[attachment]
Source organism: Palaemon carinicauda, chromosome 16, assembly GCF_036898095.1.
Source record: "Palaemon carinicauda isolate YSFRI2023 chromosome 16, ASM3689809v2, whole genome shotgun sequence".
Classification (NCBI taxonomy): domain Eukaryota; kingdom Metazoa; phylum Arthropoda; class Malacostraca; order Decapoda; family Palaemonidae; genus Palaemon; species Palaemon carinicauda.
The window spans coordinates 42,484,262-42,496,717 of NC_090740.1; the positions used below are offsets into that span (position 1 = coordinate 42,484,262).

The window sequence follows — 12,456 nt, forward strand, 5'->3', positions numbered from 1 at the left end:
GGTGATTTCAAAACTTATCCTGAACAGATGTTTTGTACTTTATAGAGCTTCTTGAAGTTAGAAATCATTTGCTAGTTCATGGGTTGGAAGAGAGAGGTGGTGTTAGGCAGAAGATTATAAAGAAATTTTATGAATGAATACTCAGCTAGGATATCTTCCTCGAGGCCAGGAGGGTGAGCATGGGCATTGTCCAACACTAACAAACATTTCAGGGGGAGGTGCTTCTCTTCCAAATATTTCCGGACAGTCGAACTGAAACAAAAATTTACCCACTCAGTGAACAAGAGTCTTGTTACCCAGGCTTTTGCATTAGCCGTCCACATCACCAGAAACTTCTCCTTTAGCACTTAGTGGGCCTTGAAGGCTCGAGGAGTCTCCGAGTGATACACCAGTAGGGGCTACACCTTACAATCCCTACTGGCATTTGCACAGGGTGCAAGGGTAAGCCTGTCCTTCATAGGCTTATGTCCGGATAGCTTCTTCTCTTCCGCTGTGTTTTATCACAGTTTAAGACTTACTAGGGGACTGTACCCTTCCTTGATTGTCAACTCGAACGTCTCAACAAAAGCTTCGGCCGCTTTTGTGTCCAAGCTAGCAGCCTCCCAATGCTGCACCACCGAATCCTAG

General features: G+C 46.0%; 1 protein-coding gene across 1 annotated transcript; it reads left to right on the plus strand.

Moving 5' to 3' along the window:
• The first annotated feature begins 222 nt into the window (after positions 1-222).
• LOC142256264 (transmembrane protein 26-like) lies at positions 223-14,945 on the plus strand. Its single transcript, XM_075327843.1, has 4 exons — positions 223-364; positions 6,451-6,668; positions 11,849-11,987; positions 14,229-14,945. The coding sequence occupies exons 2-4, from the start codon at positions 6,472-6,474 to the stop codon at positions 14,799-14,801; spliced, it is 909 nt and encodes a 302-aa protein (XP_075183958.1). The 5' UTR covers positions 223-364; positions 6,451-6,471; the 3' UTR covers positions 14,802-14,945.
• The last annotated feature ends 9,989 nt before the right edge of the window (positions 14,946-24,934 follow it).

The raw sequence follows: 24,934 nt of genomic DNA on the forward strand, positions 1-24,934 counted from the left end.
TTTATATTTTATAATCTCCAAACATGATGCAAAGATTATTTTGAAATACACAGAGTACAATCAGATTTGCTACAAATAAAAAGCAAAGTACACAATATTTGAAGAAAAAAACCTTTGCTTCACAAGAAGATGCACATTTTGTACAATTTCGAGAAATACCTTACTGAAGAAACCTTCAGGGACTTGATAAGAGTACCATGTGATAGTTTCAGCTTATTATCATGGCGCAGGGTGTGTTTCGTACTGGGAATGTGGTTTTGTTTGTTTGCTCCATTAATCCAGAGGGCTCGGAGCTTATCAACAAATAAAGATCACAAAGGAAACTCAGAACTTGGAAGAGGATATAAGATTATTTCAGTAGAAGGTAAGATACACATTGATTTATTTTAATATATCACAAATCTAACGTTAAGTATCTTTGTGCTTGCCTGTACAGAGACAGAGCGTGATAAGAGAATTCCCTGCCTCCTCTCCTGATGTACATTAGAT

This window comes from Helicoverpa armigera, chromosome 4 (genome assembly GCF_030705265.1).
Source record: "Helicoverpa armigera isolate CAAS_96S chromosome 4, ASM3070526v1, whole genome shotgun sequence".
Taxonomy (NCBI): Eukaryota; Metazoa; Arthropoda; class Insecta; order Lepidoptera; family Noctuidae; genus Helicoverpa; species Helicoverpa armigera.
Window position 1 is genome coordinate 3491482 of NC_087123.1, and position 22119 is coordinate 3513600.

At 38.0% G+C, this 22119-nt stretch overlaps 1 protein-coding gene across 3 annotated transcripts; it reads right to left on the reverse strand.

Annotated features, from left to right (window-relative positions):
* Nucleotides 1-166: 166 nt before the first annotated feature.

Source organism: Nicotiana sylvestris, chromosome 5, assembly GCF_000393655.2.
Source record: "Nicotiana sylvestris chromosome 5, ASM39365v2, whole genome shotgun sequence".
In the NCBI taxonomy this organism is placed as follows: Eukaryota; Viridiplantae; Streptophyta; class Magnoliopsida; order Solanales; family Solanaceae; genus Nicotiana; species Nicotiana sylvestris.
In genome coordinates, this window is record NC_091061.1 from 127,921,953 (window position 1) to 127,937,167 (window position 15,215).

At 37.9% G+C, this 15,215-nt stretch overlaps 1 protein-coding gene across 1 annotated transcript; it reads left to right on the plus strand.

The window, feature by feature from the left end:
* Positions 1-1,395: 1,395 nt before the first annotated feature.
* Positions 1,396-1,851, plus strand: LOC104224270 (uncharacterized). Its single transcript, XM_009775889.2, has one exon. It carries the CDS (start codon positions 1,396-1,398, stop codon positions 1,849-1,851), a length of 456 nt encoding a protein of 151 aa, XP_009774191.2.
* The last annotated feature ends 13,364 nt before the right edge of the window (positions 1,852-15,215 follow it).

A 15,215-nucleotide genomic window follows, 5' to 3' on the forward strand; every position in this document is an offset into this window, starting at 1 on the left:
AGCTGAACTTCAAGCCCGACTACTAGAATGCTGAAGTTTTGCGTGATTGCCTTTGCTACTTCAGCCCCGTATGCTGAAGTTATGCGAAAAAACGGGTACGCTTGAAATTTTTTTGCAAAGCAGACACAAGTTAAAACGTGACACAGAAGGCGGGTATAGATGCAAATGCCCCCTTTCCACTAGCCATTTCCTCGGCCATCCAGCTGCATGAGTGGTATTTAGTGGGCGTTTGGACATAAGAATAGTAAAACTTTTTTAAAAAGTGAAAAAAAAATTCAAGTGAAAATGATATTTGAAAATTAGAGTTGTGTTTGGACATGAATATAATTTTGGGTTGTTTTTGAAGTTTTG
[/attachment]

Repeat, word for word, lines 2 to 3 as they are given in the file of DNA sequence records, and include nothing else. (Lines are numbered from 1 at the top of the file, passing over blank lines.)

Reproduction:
Source record: "Palaemon carinicauda isolate YSFRI2023 chromosome 16, ASM3689809v2, whole genome shotgun sequence".
Classification (NCBI taxonomy): domain Eukaryota; kingdom Metazoa; phylum Arthropoda; class Malacostraca; order Decapoda; family Palaemonidae; genus Palaemon; species Palaemon carinicauda.